On the journey to NGSS, follow the path that works for you

Every teacher of science in a school in which NGSS is being implemented is engaged in a transition to standards that are very different from what they are familiar with. This can spark many emotions, including excitement, fear, inspiration, fear, and more excitement. It is a journey in which things are going well, and then you might stumble and fall. Then we must pick ourselves up and start moving again. I know because I am still a NGSS learner myself, and I talk to teachers about this regularly.

When the standards were first released, for example, I worked with a colleague and constructed an integrated instructional sequence for transfer of energy. I was pretty proud of myself. And this lasted until I piloted it with real learners. It had many flaws, but it wasn’t bad for a first try. Now I would do it very differently. After continued learning, I am now in the process of recreating the same transfer of energy instructional sequence. I am bundling the standards differently, using different pieces of texts.

Whether it’s figuring out what lessons to adapt or discard, how to work with colleagues, or how to engage students in phenomena, your colleagues are on the same journey. Read these insights from three educators about their journey to understand and implement the NGSS. They previously appeared in the NSTA member journals.

Adapt or Discard? A Teacher Shares His Experience Implementing the Next Generation Science Standards, From Struggle to Success

by Mike Mangiaracina, a K–5 science specialist in Washington, D.C. (published in Science & Children)


My Journey to Understand and Implement the NGSS: One Educator Shares the Story of How She Engaged and Ultimately Embraced the Next Generation Science Standards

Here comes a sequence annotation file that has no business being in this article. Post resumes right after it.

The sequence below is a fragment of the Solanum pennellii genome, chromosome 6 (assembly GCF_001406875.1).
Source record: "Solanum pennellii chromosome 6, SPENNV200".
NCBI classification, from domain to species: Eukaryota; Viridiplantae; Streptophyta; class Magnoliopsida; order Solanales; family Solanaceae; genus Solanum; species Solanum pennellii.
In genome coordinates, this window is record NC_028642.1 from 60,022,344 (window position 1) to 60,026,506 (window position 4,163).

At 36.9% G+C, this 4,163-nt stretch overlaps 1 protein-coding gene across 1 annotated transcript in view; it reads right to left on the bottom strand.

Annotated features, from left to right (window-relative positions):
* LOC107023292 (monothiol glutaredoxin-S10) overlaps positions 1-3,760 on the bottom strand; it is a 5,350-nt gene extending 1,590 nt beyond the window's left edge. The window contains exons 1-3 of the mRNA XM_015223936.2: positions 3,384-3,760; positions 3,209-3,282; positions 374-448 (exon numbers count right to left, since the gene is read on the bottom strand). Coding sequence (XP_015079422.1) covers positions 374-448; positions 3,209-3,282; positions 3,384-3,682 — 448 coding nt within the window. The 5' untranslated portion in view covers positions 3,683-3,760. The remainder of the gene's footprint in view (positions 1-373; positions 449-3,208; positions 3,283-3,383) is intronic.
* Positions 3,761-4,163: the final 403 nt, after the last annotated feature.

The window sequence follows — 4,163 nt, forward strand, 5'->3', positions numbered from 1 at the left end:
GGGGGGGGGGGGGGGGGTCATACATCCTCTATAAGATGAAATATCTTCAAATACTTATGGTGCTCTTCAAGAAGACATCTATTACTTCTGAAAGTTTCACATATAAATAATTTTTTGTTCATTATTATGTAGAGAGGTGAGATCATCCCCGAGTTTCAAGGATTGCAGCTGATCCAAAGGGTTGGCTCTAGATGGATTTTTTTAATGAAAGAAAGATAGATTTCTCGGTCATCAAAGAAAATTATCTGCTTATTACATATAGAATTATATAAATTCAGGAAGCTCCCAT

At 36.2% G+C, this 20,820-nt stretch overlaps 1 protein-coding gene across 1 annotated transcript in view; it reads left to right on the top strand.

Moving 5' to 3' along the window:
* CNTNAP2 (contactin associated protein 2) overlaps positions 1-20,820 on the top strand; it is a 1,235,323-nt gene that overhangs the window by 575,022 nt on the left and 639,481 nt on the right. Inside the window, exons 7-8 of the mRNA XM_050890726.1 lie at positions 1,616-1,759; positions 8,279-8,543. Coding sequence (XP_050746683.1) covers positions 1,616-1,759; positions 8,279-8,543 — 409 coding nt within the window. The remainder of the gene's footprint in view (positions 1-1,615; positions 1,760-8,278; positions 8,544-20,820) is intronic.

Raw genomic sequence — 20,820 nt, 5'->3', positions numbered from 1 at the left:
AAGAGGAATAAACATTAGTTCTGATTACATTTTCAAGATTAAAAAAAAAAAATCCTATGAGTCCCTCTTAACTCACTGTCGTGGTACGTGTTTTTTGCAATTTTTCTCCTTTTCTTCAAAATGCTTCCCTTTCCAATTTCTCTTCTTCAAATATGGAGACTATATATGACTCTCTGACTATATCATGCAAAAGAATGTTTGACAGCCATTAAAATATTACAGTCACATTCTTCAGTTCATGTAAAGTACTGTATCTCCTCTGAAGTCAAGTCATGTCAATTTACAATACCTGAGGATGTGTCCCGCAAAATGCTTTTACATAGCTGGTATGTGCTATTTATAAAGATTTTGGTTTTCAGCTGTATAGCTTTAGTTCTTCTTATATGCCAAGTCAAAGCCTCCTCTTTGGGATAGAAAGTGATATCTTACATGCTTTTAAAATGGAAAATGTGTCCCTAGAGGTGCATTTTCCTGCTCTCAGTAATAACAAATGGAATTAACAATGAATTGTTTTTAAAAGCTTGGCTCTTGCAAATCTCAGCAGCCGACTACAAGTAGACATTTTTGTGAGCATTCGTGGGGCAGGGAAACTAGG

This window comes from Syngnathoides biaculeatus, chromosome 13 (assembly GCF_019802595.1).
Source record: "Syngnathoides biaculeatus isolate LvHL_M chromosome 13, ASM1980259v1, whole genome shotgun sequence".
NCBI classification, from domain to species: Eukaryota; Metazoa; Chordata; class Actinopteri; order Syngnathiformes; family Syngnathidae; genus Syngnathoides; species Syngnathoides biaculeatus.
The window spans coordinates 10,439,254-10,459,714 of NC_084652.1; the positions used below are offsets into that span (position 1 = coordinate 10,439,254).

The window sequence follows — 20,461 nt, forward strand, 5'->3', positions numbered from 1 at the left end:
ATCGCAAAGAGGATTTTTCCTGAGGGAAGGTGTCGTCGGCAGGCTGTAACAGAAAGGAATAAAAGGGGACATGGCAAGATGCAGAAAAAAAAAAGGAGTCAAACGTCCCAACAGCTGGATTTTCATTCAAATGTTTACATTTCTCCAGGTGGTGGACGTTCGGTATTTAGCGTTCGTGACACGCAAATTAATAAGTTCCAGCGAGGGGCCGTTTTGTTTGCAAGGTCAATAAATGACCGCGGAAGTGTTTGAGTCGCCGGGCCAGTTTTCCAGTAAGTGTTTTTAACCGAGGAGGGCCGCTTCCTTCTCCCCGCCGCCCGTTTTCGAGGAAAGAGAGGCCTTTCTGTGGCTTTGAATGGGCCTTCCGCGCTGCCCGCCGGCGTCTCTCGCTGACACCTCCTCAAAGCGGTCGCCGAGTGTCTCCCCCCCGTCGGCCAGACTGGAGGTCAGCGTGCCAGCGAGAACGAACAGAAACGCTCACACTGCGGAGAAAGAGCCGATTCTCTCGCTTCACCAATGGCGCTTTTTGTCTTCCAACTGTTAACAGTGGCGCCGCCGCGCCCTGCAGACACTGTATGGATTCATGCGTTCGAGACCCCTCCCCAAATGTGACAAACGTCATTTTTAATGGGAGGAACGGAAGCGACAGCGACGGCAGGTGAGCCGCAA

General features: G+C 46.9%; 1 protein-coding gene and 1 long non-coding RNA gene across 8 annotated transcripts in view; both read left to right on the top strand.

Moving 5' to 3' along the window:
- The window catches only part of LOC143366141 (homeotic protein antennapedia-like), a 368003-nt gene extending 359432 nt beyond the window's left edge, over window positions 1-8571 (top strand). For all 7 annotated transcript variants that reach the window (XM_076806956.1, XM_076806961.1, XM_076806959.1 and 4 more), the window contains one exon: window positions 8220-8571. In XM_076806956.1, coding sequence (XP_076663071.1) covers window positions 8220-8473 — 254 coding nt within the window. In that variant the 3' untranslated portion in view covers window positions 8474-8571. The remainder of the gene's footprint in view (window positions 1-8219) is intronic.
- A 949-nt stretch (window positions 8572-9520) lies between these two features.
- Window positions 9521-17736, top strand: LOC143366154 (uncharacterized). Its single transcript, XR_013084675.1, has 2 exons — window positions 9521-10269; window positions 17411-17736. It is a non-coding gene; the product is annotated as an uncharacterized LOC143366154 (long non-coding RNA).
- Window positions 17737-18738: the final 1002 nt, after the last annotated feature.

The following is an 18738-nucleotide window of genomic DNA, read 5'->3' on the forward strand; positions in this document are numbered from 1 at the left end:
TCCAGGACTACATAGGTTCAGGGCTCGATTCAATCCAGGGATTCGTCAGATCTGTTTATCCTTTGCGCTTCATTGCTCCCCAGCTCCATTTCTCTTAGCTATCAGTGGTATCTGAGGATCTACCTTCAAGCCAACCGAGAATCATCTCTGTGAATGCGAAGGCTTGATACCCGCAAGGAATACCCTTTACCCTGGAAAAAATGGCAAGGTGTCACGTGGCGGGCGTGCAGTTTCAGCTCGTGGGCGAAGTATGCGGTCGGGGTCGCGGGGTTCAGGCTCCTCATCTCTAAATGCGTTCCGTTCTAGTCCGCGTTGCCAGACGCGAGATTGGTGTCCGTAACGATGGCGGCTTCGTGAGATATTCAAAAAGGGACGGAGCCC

by Karen Mesmer, a recently retired middle school science teacher and science coach in Baraboo, Wisconsin.




Climbing the NGSS Mountain: Persistence and a Sense of Purpose Can Propel You to the Top

by Tricia Shelton, a high school science teacher in Florence, Kentucky.





Kathy Renfrew

Kathy Renfrew is the field editor for Next Gen Navigator. She is K-5 Science coordinator on the Proficiency Based Learning Team at the Vermont Agency of Education, as well as an NGSS@NSTA curator and online advisor in the NSTA Learning Center. She is also worked with a committee of educators and Achieve to develop model content frameworks for elementary science, particularly for grades 4 and 5. Kathy previously taught grades 4 through 6 in a self-contained classroom for more than 30 years. She is a National Board Certified Teacher and a 2000 recipient of the elementary Presidential Award for Excellence in Science Teaching. 
Visit NSTA’s NGSS@NSTA Hub for hundreds of vetted classroom resources, professional learning opportunities, publicationsebooks and more; connect with your teacher colleagues on the NGSS listservs (members can sign up here); and join us for discussions around NGSS at an upcoming conference.

The mission of NSTA is to promote excellence and innovation in science teaching and learning for all.

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